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Latest in Biotechnology

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cancer

New detection and diagnostic tools from Northwestern Engineering professor Vadim Backman harness light to examine cells from accessible parts of the body in order to catch the earliest signs of cancer.

When cancer is detected early, the chances of survival increase by up to 90%. New detection and diagnostic tools from Northwestern Engineering professor Vadim Backman harness light to examine cells from accessible parts of the body in order to catch the earliest signs of cancer. If the technology is brought to market, it could affect […]

October 31, 2016
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Scientists have just uncovered a major difference between DNA and RNA

A new study has shown for the first time that RNA – the older molecular cousin of DNA – splits apart when it tries to incorporate change, while DNA can contort itself and change its shape to compensate for any chemical damage. The research could finally explain why the blueprint of life is made from […]

August 14, 2016
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m1A and m1G disrupt A-RNA structure through the intrinsic instability of Hoogsteen base pairs

The B-DNA double helix can dynamically accommodate G-C and A-T base pairs in either Watson–Crick or Hoogsteen configurations. Here, we show that G-C+ (in which + indicates protonation) and A-U Hoogsteen base pairs are strongly disfavored in A-RNA. As a result,N1-methyladenosine and N1-methylguanosine, which occur in DNA as a form of alkylation damage and in […]

August 14, 2016
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Design and synthesis of a minimal bacterial genome

Designing and building a minimal genome A goal in biology is to understand the molecular and biological function of every gene in a cell. One way to approach this is to build a minimal genome that includes only the genes essential for life. In 2010, a 1079-kb genome based on the genome of Mycoplasma mycoides […]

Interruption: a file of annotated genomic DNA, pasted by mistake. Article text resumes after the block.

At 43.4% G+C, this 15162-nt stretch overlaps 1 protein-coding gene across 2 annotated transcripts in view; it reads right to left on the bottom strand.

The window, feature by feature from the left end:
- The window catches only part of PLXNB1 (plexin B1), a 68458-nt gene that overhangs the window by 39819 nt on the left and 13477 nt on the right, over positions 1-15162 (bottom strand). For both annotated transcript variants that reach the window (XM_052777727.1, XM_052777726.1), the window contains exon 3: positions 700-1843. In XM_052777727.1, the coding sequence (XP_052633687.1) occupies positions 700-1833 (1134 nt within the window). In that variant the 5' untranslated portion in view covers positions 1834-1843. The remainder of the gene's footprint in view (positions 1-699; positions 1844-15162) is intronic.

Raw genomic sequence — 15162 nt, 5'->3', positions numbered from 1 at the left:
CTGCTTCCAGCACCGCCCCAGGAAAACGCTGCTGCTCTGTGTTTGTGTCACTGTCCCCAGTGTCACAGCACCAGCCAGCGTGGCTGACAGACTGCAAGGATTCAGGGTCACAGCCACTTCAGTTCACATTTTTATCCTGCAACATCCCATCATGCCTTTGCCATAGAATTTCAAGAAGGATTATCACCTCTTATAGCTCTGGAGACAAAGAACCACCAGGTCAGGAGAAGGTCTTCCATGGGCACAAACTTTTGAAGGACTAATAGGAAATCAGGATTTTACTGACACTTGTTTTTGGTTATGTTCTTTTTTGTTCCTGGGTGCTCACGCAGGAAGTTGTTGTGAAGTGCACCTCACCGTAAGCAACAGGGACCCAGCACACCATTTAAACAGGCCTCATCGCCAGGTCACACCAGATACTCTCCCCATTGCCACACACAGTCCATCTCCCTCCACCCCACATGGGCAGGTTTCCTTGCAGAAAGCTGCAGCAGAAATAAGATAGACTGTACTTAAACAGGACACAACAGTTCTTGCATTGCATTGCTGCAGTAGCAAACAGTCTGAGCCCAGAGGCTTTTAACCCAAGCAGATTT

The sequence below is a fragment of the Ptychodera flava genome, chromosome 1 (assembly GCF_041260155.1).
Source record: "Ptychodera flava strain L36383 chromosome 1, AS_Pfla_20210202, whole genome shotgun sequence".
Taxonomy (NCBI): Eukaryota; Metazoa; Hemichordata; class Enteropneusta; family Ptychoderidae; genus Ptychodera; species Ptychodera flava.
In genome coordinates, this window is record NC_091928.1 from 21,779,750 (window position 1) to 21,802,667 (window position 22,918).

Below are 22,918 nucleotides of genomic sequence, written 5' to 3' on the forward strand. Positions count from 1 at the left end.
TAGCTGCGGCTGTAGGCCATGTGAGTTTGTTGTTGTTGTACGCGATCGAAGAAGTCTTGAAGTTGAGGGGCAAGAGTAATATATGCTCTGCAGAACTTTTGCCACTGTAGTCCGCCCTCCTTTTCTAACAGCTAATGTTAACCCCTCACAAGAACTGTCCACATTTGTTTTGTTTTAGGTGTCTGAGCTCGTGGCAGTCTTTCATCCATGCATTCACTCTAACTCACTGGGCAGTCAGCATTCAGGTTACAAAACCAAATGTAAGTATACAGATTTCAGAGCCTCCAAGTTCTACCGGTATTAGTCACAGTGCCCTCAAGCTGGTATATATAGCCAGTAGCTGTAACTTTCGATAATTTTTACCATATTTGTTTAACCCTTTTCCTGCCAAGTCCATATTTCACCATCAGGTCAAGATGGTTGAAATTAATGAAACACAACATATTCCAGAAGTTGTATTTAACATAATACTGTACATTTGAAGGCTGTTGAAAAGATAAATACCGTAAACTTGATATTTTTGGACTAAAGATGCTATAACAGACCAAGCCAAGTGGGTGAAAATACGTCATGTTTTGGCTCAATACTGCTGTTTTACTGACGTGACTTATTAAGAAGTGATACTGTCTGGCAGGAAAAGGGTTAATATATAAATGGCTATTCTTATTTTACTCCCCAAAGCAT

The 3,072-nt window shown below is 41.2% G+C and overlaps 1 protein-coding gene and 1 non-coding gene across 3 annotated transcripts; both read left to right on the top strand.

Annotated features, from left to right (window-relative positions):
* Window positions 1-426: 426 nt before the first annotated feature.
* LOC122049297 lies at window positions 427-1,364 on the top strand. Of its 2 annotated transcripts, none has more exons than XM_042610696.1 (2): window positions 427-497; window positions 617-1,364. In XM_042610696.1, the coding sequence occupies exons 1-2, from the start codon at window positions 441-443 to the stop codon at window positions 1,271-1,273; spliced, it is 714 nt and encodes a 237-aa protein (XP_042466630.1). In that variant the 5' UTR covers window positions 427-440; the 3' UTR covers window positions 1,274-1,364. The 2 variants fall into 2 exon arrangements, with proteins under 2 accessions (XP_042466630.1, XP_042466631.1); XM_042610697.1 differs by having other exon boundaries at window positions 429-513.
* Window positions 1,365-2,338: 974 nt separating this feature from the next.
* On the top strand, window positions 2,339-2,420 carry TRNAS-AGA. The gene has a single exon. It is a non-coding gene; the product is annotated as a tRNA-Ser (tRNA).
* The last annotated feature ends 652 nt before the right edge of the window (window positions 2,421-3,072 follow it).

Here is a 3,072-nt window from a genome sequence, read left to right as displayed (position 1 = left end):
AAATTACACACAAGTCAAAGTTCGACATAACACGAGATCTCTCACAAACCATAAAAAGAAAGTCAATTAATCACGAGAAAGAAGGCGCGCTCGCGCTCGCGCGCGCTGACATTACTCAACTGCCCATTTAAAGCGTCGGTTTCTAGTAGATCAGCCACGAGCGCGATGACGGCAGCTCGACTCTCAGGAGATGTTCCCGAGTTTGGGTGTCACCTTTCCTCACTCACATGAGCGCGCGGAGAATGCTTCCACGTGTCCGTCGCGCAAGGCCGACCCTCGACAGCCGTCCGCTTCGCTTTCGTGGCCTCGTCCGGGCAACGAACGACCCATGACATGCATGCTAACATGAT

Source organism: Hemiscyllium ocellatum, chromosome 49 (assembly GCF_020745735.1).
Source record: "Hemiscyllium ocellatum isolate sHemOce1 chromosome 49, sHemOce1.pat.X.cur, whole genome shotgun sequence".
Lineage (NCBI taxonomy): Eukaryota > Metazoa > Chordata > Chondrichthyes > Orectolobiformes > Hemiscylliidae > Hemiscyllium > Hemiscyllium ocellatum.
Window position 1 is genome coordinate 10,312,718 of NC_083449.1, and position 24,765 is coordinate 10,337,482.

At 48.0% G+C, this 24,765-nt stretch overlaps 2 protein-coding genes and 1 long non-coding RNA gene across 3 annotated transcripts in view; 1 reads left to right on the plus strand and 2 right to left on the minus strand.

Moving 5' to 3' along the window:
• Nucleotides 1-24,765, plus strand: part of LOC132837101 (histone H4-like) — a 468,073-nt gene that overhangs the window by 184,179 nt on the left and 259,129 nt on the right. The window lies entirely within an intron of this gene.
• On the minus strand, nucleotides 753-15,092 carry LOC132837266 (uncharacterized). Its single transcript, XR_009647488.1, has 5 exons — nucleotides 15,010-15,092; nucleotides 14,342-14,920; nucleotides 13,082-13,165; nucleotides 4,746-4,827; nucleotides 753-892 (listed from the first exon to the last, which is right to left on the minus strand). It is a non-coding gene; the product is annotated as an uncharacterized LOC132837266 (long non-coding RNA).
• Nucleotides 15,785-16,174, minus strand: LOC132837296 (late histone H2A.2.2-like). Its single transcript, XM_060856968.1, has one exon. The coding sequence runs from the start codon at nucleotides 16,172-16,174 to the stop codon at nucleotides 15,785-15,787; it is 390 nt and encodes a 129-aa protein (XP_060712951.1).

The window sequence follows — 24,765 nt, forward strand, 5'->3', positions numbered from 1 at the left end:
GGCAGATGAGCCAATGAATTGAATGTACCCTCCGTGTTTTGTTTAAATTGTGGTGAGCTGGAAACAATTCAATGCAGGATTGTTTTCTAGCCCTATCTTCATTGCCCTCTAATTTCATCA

March 28, 2016
Cynthia Goldsmith

This colorized transmission electron micrograph (TEM) revealed some of the ultrastructural morphology displayed by an Ebola virus virion. See PHIL 1832 for a black and white version of this image.

Where is Ebola virus found in nature?The exact origin, locations, and natural habitat (known as the "natural reservoir") of Ebola virus remain unknown. However, on the basis of available evidence and the nature of similar viruses, researchers believe that the virus is zoonotic (animal-borne) and is normally maintained in an animal host that is native to the African continent. A similar host is probably associated with Ebola-Reston which was isolated from infected cynomolgous monkeys that were imported to the United States and Italy from the Philippines. The virus is not known to be native to other continents, such as North America.

Protective monotherapy against lethal Ebola virus infection by a potently neutralizing antibody

Antibodies block Ebola virus entry The recent Ebola virus outbreak in West Africa illustrates the need for both an effective vaccine and therapies to treat infected individuals. Corti et al. isolated two monoclonal antibodies from a survivor of the 1995 Kikwit outbreak and demonstrated their therapeutic efficacy in Ebola virus–infected macaques. In fact, one antibody […]

March 22, 2016
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Cell cytoplasm: Floppy but fast